On three of the morning sessions the conference was inspired by three guest speakers, who addressed the conference on a variety of topics related to pastoral care and supervision.
The first of these was the Rev Silke Moolmann. Silke was ordained in 1990 as a Pastor of the Lutheran Church of North Elbian, Germany. She served 25 years in South Africa, as a Hospital Chaplain in the USA and as a School Chaplain in Australia. During the years of huge political change in South Africa from Apartheid to a democratic government, she was tasked with establishing a joint presence of the Lutheran churches in the slums of Cape Town, identifying and responding to the needs of the poor before serving as a Parish Pastor for 10 years. CPE Studies were undertaken whilst in the USA.
Abstract of Silke’s presentation:
“Everyone lives in a context which impacts our understanding of ourselves, others and the world around us. Even though we may be aware of some aspects we would normally not question what is familiar to us. It changes dramatically if we are challenged by what is going on around us. The world seems to get more crazy by the day and what’s happening leaves it marks on people, evokes fear and the feeling of helplessness. You are invited to come along on a journey of discovery and discernment to name the known and to explore – through a biblical story – the unexpected challenges and the treasures you have been granted already.”
The second of the conference presenters was Bishop Bill Morrison. Bishop Morris was ordained a priest of the Archdiocese of Brisbane in 1969 and was appointed the fifth bishop to the vast Diocese of Toowoomba in 1993. He brought with him nearly twenty-five years of pastoral, administrative and leadership experience to his new See. His appointments, prior to Toowoomba included the parish of Surfers Paradise. During the years 1979 to 1984 he served as Secretary to Archbishop Francis Rush, in the Archdiocese of Brisbane, and also as Diocesan Director of Vocations. He is a member of the Royal Brisbane and Women’s Hospital Human Research Ethics Committee. He is involved in Seminars, Retreats and Formation programs as well as being invited to contribute to the production of a number of publications. In 2014 he published a book entitled, “Benedict, Me and Cardinals Three”. Over the years he has served on many Committees including: Chair, Australian Social Justice Commission; Chair, Bishops Commission for Justice, Development and Peace; Chair, Bishops Commission for Employment and Industrial Relations; Bishops Commission for Church Ministry, and Co-Chair, National Council for Professional Standards.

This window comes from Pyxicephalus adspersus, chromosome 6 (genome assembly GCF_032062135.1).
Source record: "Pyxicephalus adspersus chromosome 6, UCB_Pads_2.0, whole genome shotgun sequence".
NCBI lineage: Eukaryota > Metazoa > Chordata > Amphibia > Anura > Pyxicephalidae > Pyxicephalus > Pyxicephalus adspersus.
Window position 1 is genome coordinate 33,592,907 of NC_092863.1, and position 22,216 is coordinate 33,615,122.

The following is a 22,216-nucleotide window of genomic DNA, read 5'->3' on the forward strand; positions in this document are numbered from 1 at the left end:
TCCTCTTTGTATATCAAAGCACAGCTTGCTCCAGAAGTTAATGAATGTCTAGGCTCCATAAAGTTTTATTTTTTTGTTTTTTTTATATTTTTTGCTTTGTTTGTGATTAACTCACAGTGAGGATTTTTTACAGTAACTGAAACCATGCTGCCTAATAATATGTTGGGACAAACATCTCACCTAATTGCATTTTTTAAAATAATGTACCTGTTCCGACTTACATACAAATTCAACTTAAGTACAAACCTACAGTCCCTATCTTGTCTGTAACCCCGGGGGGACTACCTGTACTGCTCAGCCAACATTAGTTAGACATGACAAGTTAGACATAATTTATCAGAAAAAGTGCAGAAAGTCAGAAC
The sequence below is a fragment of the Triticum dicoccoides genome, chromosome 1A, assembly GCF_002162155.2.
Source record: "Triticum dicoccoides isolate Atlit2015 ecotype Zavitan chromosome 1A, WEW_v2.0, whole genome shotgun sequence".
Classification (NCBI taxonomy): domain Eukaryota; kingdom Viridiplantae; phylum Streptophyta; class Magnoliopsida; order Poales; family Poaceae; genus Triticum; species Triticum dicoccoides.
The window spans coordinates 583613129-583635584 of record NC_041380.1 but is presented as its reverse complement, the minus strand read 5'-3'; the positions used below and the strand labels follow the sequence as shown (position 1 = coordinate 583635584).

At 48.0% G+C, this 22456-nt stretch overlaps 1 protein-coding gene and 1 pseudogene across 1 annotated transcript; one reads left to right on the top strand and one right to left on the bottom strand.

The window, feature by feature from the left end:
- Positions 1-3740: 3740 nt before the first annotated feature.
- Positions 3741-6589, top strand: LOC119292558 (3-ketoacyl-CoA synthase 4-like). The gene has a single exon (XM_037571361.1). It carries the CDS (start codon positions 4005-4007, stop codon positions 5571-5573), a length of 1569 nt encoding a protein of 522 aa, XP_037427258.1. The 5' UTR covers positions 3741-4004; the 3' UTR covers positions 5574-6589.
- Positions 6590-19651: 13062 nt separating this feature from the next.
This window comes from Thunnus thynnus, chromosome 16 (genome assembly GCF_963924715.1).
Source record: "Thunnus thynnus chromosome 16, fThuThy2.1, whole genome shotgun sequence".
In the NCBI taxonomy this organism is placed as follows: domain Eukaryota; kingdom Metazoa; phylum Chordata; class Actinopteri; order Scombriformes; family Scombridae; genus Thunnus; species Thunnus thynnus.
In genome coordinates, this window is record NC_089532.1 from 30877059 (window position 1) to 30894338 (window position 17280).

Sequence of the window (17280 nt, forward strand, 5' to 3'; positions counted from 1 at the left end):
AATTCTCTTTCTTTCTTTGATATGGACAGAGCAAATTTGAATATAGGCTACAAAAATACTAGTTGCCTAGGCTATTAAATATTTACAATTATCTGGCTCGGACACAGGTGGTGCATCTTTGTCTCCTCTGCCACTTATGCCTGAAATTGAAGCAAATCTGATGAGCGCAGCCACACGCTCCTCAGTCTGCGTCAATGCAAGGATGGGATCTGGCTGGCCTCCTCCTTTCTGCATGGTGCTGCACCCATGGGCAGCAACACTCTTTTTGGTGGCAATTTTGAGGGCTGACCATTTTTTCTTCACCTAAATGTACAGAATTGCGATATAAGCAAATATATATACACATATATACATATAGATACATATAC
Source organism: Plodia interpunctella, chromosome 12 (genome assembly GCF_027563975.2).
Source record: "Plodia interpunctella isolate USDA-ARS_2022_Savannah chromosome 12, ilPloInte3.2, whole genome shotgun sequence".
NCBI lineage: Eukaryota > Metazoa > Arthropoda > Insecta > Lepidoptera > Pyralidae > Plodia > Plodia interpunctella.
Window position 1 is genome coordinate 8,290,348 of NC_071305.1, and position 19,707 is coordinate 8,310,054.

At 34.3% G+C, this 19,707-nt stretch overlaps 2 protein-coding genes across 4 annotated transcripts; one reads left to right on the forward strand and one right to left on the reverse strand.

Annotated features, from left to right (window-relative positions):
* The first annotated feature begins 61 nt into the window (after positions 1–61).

Abstract of Bishop Morris’ presentation:
“Deep within each of us is written our own song. But, if we remain on the ‘Water’s Edge’ we will never learn to breathe ‘Under Water’ and have the vulnerability to sing it with all our hearts. To be free to do so, we must be able to forgive both ourselves and those who have wounded us, for what is not transformed is transmitted. As we come together in these days of conference and actively listen to our hearts, hopefully we will discover the paradox of the Wounded Healer.”
Our final guest presenter was Neil Pembroke, Associate Professor of Practical Theology at the University of Queensland, Brisbane, Australia. Neil was awarded his PhD from Edinburgh University. He is a member of the international Academy of Practical Theology. Neil serves on the editorial boards of Pastoral Psychology and Practical Theology. An ordained minister of the Uniting Church in Australia, Neil is the author of six books and more than 40 articles on pastoral theology. He coordinates Masters and Doctoral programme in practical theology at the University of Queensland.
Abstract of Neil’s presentation:
“In this session, the intention is to show how philosopher Simone Weil’s notion of attention informs our understanding of deep listening. The first insight that we gain from Weil is that attention flows from desire and an experience of joy in being with another. The second connection that will be made is that attention requires the stance of waiting. The caregiver needs to listen with openness and expectancy. The final insight that is offered is that attention is founded on self-emptying. If the ego fills the interpersonal space, there is no room for the communications of the other. I turn to the thinking of Thomas Merton on the true and false selves to shape the discussion.”